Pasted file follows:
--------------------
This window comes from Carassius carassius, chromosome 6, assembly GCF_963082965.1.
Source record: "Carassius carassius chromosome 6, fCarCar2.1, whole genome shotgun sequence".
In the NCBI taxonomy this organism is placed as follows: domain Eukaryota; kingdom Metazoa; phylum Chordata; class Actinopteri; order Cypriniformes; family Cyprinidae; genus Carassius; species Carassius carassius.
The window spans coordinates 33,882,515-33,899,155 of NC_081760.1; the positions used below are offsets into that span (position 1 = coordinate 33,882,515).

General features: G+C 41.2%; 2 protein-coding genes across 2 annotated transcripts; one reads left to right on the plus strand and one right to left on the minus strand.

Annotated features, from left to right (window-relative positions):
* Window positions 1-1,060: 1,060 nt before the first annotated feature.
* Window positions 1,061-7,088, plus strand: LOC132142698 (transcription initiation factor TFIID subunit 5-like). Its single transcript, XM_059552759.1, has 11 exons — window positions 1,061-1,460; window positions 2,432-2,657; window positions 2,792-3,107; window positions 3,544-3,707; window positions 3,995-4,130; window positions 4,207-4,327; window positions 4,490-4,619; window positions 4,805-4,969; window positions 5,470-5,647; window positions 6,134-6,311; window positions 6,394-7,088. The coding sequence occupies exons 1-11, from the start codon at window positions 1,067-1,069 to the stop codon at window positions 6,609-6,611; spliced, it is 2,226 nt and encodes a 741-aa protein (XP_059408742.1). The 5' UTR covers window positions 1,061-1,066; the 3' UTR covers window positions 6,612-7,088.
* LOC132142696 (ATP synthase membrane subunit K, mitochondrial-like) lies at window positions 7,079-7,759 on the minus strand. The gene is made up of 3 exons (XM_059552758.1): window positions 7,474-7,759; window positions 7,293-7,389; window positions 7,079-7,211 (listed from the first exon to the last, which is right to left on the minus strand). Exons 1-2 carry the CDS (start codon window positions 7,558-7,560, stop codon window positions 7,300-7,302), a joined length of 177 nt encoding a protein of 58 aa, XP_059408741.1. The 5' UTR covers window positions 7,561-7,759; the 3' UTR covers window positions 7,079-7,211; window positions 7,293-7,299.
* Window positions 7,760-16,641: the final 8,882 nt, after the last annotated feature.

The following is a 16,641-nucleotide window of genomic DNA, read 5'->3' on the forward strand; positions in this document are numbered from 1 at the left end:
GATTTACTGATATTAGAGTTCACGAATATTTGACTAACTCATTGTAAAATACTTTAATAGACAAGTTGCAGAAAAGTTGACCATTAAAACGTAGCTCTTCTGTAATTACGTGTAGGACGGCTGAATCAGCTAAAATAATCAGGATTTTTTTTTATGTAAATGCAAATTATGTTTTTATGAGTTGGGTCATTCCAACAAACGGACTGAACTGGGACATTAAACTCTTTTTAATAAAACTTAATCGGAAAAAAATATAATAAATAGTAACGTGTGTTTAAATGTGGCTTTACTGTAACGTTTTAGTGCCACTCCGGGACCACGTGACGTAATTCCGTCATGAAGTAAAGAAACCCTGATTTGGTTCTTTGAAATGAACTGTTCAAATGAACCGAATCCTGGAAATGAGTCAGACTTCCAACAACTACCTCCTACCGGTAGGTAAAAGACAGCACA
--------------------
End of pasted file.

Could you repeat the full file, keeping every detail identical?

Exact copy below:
This window comes from Carassius carassius, chromosome 6, assembly GCF_963082965.1.
Source record: "Carassius carassius chromosome 6, fCarCar2.1, whole genome shotgun sequence".
In the NCBI taxonomy this organism is placed as follows: domain Eukaryota; kingdom Metazoa; phylum Chordata; class Actinopteri; order Cypriniformes; family Cyprinidae; genus Carassius; species Carassius carassius.
The window spans coordinates 33,882,515-33,899,155 of NC_081760.1; the positions used below are offsets into that span (position 1 = coordinate 33,882,515).

General features: G+C 41.2%; 2 protein-coding genes across 2 annotated transcripts; one reads left to right on the plus strand and one right to left on the minus strand.

Annotated features, from left to right (window-relative positions):
* Window positions 1-1,060: 1,060 nt before the first annotated feature.
* Window positions 1,061-7,088, plus strand: LOC132142698 (transcription initiation factor TFIID subunit 5-like). Its single transcript, XM_059552759.1, has 11 exons — window positions 1,061-1,460; window positions 2,432-2,657; window positions 2,792-3,107; window positions 3,544-3,707; window positions 3,995-4,130; window positions 4,207-4,327; window positions 4,490-4,619; window positions 4,805-4,969; window positions 5,470-5,647; window positions 6,134-6,311; window positions 6,394-7,088. The coding sequence occupies exons 1-11, from the start codon at window positions 1,067-1,069 to the stop codon at window positions 6,609-6,611; spliced, it is 2,226 nt and encodes a 741-aa protein (XP_059408742.1). The 5' UTR covers window positions 1,061-1,066; the 3' UTR covers window positions 6,612-7,088.
* LOC132142696 (ATP synthase membrane subunit K, mitochondrial-like) lies at window positions 7,079-7,759 on the minus strand. The gene is made up of 3 exons (XM_059552758.1): window positions 7,474-7,759; window positions 7,293-7,389; window positions 7,079-7,211 (listed from the first exon to the last, which is right to left on the minus strand). Exons 1-2 carry the CDS (start codon window positions 7,558-7,560, stop codon window positions 7,300-7,302), a joined length of 177 nt encoding a protein of 58 aa, XP_059408741.1. The 5' UTR covers window positions 7,561-7,759; the 3' UTR covers window positions 7,079-7,211; window positions 7,293-7,299.
* Window positions 7,760-16,641: the final 8,882 nt, after the last annotated feature.

The following is a 16,641-nucleotide window of genomic DNA, read 5'->3' on the forward strand; positions in this document are numbered from 1 at the left end:
GATTTACTGATATTAGAGTTCACGAATATTTGACTAACTCATTGTAAAATACTTTAATAGACAAGTTGCAGAAAAGTTGACCATTAAAACGTAGCTCTTCTGTAATTACGTGTAGGACGGCTGAATCAGCTAAAATAATCAGGATTTTTTTTTATGTAAATGCAAATTATGTTTTTATGAGTTGGGTCATTCCAACAAACGGACTGAACTGGGACATTAAACTCTTTTTAATAAAACTTAATCGGAAAAAAATATAATAAATAGTAACGTGTGTTTAAATGTGGCTTTACTGTAACGTTTTAGTGCCACTCCGGGACCACGTGACGTAATTCCGTCATGAAGTAAAGAAACCCTGATTTGGTTCTTTGAAATGAACTGTTCAAATGAACCGAATCCTGGAAATGAGTCAGACTTCCAACAACTACCTCCTACCGGTAGGTAAAAGACAGCACA